SMOTE-IPF: Addressing the Noisy and Borderline Examples Problem in Imbalanced Classification by a Re-sampling Method with Filtering
This Website contains the complementary material to the paper:
José A. Sáez, Julián Luengo, Jerzy Stefanowski, Francisco Herrera, SMOTE-IPF: Addressing the Noisy and Borderline Examples Problem in Imbalanced Classification by a Re-sampling Method with Filtering. Information Sciences, submitted.
The web is organized according to the following summary:
Classification datasets often have an unequal class distribution among their examples. This problem is known as imbalanced classification. The Synthetic Minority Over-sampling Technique (SMOTE) is one of the most well-known methods to cope with it and to balance the different number of examples of each class. However, as recent works claim, class imbalance is not a problem in itself and performance degradation is also associated with other factors related to the distribution of the data. One of them is the presence of noisy and borderline examples, the latter lying in the areas surrounding class boundaries. Intrinsic limitations of SMOTE can aggravate the problem produced by these types of examples and actual generalizations of SMOTE are neither correctly adapted to their treatment.
This paper proposes to extend SMOTE by a new element, an iterative ensemble-based noise filter called Iterative-Partitioning Filter (IPF), which can overcome the problems produced by noisy and borderline examples in imbalanced datasets. This extension results in SMOTE-IPF. The properties of this proposal are discussed in a comprehensive experimental study. It is compared against a basic SMOTE and its most well-known generalizations. The experiments are carried out both on a set of synthetic datasets with different levels of noise and shapes of borderline examples as well as real-world ones. Furthermore, the impact of introducing additional different types and levels of noise into these real-world data is studied. The results show that the new proposal performs better than exiting SMOTE generalizations for all these different scenarios. The analysis of these results also helps to identify the characteristics of IPF which differentiate it from other filtering approaches.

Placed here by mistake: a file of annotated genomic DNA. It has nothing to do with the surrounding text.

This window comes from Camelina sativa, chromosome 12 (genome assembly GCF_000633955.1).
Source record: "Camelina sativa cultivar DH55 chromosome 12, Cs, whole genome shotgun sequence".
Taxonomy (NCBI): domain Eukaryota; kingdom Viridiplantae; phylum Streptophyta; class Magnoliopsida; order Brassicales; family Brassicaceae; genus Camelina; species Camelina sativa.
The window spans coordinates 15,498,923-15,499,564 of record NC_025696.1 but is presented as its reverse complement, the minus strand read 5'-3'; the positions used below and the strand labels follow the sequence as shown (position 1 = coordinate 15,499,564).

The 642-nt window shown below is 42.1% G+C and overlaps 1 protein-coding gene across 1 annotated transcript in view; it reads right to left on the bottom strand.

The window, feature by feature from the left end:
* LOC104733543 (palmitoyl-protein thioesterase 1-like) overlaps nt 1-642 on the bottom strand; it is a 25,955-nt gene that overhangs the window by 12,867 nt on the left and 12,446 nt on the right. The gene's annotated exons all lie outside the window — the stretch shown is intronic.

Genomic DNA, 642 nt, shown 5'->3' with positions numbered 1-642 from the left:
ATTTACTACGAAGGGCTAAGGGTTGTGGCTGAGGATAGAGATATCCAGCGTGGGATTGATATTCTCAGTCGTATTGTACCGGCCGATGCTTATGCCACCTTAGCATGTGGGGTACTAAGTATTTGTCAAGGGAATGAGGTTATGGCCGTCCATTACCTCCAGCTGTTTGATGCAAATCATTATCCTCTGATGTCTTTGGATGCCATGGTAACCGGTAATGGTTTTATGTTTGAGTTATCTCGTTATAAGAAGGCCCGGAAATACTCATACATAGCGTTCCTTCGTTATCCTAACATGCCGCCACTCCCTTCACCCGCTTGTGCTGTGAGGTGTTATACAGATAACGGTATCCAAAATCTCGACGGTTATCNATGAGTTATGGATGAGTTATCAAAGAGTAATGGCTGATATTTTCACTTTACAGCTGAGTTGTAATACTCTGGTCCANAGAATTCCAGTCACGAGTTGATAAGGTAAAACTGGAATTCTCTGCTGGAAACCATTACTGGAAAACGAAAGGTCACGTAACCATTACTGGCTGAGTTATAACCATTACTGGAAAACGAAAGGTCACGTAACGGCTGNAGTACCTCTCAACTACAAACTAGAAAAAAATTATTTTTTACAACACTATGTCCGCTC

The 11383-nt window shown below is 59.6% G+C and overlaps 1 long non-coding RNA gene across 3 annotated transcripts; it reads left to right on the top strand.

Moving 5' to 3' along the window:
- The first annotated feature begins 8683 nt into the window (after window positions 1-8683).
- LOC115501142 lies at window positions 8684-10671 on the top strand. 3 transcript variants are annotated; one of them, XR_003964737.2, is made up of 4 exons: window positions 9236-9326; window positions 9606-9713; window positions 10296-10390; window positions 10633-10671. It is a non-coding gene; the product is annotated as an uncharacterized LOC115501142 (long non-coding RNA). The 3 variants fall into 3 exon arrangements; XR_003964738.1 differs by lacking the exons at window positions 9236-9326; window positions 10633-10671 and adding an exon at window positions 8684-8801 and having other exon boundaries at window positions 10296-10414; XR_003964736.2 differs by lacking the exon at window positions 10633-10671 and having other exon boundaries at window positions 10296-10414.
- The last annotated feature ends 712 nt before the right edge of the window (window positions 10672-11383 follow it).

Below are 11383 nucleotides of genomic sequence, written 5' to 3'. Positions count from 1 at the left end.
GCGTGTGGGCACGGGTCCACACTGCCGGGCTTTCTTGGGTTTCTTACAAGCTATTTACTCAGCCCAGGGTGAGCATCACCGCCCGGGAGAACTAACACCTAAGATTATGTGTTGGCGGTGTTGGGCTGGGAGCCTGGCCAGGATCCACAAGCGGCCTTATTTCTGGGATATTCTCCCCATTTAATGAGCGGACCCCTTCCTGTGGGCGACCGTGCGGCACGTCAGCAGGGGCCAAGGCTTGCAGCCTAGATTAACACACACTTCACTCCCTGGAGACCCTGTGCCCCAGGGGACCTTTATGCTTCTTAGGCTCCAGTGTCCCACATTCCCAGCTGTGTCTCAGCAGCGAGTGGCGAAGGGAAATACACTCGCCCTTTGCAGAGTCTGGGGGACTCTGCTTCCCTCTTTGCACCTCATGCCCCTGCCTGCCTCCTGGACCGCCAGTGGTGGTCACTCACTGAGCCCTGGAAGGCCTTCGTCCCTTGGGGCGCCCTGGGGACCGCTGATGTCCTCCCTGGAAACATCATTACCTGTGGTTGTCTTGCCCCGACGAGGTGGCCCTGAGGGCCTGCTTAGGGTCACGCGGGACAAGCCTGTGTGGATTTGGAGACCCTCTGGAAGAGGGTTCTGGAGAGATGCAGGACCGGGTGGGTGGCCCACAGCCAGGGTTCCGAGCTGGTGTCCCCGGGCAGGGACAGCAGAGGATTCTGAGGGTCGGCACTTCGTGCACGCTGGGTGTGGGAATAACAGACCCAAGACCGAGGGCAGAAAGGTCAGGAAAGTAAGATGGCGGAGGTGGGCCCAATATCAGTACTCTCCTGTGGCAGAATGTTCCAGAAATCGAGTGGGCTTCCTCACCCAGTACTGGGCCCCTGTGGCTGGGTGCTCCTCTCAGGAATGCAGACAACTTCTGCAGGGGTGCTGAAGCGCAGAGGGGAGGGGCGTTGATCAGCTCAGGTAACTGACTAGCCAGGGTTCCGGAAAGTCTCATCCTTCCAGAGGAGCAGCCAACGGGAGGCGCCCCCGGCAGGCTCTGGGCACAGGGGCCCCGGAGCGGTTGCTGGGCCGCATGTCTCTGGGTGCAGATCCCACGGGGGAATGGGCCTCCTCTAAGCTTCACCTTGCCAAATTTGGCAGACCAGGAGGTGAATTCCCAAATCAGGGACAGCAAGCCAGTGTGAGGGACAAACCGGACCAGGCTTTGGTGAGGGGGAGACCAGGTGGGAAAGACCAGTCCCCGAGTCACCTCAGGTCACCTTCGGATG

- SMOTE in its basic version. The implementation of SMOTE used in this paper considers 5 nearest neighbors, the HVDM metric to compute the distance between examples and balances both classes to 50%.
- SMOTE + Tomek Links. This method uses tomek links (TL) to remove examples after applying SMOTE, which are considered being noisy or lying in the decision border. A tomek link is defined as a pair of examples x and y from different classes, that there exists no example z such that d(x,z) is lower than d(x,y) or d(y,z) is lower than d(x,y), where d is the distance metric.
- SMOTE-ENN. ENN tends to remove more examples than the TL does, so it is expected that it will provide a more in depth data cleaning. ENN is used to remove examples from both classes. Thus, any example that is misclassified by its three nearest neighbors is removed from the training set.